[ Politicians | Army Officers | Naval Officers ]
[ Portrait Backgrounds | Portfolios of Portraits ]
Perhaps in late 1861, but certainly by mid-1862, the Cincinnati lithographic firm of Ehrgott, Forbriger & Co. began to issue a series of portraits of Civil War figures: politicians as well as military and naval officers. These prints, which the firm continued to issue at least as late as 1864, were of a type published by other lithographic firms of the day, for instance Currier & Ives, E.B. & E.C. Kellogg, Gibson & Co., and J.H. Bufford. The subject was shown in an idealized setting, often with troops for the Generals, ships for the Admirals, and an appropriately impressive setting for the politicians. Some of the early images issued by Ehrgott, Forbriger & Co. were chromolithographs or had tint stones, but later they were issued simply as uncolored lithographs. While of a familiar type of print, there are two particularly interesting aspects of these prints which do not apply to the other publisher's prints; viz. their use of repeated backgrounds and their being issued in bound portfolios.
As discussed in Milt Kaplan's "Heads of States" (Winterthur Portfolio 6. Charlottesville, 1970 Pp. 135-150), prints of different figures share the same, or very similar backgrounds, with the identical horses, landscapes, troops, ships, desks, and so forth. [Cf. illustrations of Gens. Franklin (left) and Fremont (right)] We have recorded nine different political figures, all of which share the same background. We have recorded 52 different military figures, appearing in 62 different images, sharing fifteen backgrounds (six of which have variations, for a total of 27 distinct backgrounds). We have recorded eight different naval figures sharing five distinct backgrounds. While some of the backgrounds appear only in one prints, others are shared by between three and five figures, and one has as many as seven different generals. Many of the backgrounds have no variations, but a number have between three and five variations. [ Click here for listing and description of the different backgrounds ]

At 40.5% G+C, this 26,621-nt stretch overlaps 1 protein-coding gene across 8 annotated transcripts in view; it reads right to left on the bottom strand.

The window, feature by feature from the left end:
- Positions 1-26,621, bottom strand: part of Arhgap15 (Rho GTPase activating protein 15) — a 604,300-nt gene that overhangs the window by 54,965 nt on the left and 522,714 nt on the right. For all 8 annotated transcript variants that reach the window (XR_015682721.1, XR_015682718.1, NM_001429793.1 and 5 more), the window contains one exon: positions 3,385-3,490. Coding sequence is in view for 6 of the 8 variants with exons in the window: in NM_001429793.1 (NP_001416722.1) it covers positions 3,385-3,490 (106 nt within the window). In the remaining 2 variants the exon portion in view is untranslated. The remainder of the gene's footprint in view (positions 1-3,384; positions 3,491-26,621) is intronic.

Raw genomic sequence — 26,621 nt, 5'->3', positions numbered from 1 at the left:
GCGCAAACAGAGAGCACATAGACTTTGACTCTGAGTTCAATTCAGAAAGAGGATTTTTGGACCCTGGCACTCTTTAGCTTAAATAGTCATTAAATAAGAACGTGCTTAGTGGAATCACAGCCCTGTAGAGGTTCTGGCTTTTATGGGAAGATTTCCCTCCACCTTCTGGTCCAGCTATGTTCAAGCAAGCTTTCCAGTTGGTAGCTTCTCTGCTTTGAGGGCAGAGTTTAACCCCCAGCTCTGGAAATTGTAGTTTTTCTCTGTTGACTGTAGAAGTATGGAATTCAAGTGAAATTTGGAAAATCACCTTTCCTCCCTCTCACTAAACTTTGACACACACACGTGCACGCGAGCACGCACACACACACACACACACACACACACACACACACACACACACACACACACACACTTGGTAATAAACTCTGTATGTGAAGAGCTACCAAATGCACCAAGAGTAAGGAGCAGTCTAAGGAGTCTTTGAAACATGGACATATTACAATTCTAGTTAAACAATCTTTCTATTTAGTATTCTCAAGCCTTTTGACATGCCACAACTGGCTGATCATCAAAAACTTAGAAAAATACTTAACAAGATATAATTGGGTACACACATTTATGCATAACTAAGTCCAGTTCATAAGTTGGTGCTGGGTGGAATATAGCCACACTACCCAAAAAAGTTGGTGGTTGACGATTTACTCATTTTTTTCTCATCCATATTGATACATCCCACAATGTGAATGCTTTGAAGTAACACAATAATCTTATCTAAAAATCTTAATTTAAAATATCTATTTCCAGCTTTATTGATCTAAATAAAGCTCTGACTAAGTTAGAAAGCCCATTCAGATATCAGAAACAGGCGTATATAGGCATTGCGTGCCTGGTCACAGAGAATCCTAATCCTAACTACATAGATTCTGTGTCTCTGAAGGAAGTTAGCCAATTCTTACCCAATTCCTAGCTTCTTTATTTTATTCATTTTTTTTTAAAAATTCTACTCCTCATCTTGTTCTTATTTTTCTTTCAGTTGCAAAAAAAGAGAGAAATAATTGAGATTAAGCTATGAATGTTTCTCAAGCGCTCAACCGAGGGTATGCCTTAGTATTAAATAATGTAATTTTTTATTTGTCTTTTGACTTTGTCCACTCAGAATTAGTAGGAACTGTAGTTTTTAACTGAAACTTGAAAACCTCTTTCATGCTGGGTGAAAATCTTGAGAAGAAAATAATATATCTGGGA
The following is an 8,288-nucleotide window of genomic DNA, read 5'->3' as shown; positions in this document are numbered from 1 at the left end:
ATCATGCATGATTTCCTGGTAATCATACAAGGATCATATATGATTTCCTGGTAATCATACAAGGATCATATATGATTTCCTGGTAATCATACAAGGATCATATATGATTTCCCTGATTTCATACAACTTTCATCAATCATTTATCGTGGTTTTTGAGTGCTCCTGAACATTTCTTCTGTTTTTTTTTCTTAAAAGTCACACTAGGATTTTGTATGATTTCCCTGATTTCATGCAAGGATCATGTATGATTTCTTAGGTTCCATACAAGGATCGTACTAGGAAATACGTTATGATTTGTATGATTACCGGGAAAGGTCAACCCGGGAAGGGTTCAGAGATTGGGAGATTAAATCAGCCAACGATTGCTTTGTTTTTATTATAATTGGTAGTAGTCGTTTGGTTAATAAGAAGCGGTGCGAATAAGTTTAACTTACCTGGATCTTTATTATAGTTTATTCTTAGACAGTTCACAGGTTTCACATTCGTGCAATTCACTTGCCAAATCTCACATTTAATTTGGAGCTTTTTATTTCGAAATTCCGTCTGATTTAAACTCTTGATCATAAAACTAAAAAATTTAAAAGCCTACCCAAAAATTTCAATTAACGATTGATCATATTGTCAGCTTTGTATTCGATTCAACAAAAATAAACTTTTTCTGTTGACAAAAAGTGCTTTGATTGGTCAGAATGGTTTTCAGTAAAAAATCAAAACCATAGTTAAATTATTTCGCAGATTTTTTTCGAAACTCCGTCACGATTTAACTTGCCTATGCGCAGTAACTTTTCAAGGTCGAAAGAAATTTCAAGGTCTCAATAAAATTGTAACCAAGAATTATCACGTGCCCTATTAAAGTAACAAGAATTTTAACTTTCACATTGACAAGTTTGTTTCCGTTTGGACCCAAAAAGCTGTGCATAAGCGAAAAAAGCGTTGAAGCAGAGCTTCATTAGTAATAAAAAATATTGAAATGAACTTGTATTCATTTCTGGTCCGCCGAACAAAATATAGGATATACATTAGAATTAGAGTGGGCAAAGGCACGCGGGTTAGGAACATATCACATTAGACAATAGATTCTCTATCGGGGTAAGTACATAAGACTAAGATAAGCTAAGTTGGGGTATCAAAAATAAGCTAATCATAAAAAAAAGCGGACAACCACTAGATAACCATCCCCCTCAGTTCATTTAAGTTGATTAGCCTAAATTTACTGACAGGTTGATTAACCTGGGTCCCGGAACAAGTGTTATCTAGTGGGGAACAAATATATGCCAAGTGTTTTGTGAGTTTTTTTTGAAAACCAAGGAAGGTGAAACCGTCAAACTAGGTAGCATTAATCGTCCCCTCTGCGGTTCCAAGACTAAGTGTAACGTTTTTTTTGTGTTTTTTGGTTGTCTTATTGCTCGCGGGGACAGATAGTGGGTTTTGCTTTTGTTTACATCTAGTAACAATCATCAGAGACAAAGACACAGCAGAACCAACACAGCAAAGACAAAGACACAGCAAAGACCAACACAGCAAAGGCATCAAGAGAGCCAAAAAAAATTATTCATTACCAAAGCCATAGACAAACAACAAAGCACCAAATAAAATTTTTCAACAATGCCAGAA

The second unusual feature of these prints is that they were sold in bound portfolios. Four different portfolios of these prints have been identified, and two other groupings of prints (at the Library of Congress and the Clements Library) may also have been sold as portfolios. [Click here for description of these portfolios and complete listing of their prints] The existence of a number of these portfolios and their common characteristics-similar order, bindings, use of same non-Ehrgott, Forbriger & Co. prints of George Washington and General Scott, etc.-make it fairly certain that these were put together by one source rather than gathered by different collectors who had purchased the prints separately. There is no evidence whether it was Ehrgott, Forbriger & Co. who issued these portfolios or a book/printseller in Cincinnati in the 1860s, but clearly these volumes were initially sold as bound portfolios of Civil War figures.
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